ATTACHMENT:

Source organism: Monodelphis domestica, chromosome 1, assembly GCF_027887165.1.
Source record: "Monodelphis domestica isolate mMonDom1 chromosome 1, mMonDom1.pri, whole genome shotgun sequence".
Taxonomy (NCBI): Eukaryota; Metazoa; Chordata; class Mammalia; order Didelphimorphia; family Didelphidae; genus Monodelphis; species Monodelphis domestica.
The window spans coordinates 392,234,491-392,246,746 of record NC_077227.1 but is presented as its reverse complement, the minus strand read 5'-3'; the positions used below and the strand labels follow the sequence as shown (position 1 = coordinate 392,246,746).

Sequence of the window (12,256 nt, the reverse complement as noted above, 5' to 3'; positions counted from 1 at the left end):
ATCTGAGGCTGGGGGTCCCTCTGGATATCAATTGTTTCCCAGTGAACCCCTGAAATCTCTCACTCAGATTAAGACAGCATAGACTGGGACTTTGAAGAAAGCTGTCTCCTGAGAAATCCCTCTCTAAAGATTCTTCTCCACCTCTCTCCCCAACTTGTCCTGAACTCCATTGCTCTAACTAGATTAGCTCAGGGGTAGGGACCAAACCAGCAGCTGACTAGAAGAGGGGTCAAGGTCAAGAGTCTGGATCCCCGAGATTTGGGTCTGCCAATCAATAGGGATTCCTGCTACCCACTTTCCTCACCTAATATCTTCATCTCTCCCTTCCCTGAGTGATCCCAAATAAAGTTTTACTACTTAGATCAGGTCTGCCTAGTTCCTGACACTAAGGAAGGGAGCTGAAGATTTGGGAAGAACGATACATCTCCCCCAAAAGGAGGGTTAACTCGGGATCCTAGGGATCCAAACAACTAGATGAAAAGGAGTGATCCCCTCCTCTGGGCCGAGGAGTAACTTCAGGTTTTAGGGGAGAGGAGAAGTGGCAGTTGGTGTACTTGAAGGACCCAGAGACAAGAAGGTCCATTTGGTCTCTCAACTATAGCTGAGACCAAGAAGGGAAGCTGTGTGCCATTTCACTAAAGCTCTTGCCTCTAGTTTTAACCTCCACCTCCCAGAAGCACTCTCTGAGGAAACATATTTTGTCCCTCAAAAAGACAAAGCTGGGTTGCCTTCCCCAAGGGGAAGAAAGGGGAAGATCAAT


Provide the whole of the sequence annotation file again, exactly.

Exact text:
Source organism: Monodelphis domestica, chromosome 1, assembly GCF_027887165.1.
Source record: "Monodelphis domestica isolate mMonDom1 chromosome 1, mMonDom1.pri, whole genome shotgun sequence".
Taxonomy (NCBI): Eukaryota; Metazoa; Chordata; class Mammalia; order Didelphimorphia; family Didelphidae; genus Monodelphis; species Monodelphis domestica.
The window spans coordinates 392,234,491-392,246,746 of record NC_077227.1 but is presented as its reverse complement, the minus strand read 5'-3'; the positions used below and the strand labels follow the sequence as shown (position 1 = coordinate 392,246,746).

Sequence of the window (12,256 nt, the reverse complement as noted above, 5' to 3'; positions counted from 1 at the left end):
ATCTGAGGCTGGGGGTCCCTCTGGATATCAATTGTTTCCCAGTGAACCCCTGAAATCTCTCACTCAGATTAAGACAGCATAGACTGGGACTTTGAAGAAAGCTGTCTCCTGAGAAATCCCTCTCTAAAGATTCTTCTCCACCTCTCTCCCCAACTTGTCCTGAACTCCATTGCTCTAACTAGATTAGCTCAGGGGTAGGGACCAAACCAGCAGCTGACTAGAAGAGGGGTCAAGGTCAAGAGTCTGGATCCCCGAGATTTGGGTCTGCCAATCAATAGGGATTCCTGCTACCCACTTTCCTCACCTAATATCTTCATCTCTCCCTTCCCTGAGTGATCCCAAATAAAGTTTTACTACTTAGATCAGGTCTGCCTAGTTCCTGACACTAAGGAAGGGAGCTGAAGATTTGGGAAGAACGATACATCTCCCCCAAAAGGAGGGTTAACTCGGGATCCTAGGGATCCAAACAACTAGATGAAAAGGAGTGATCCCCTCCTCTGGGCCGAGGAGTAACTTCAGGTTTTAGGGGAGAGGAGAAGTGGCAGTTGGTGTACTTGAAGGACCCAGAGACAAGAAGGTCCATTTGGTCTCTCAACTATAGCTGAGACCAAGAAGGGAAGCTGTGTGCCATTTCACTAAAGCTCTTGCCTCTAGTTTTAACCTCCACCTCCCAGAAGCACTCTCTGAGGAAACATATTTTGTCCCTCAAAAAGACAAAGCTGGGTTGCCTTCCCCAAGGGGAAGAAAGGGGAAGATCAAT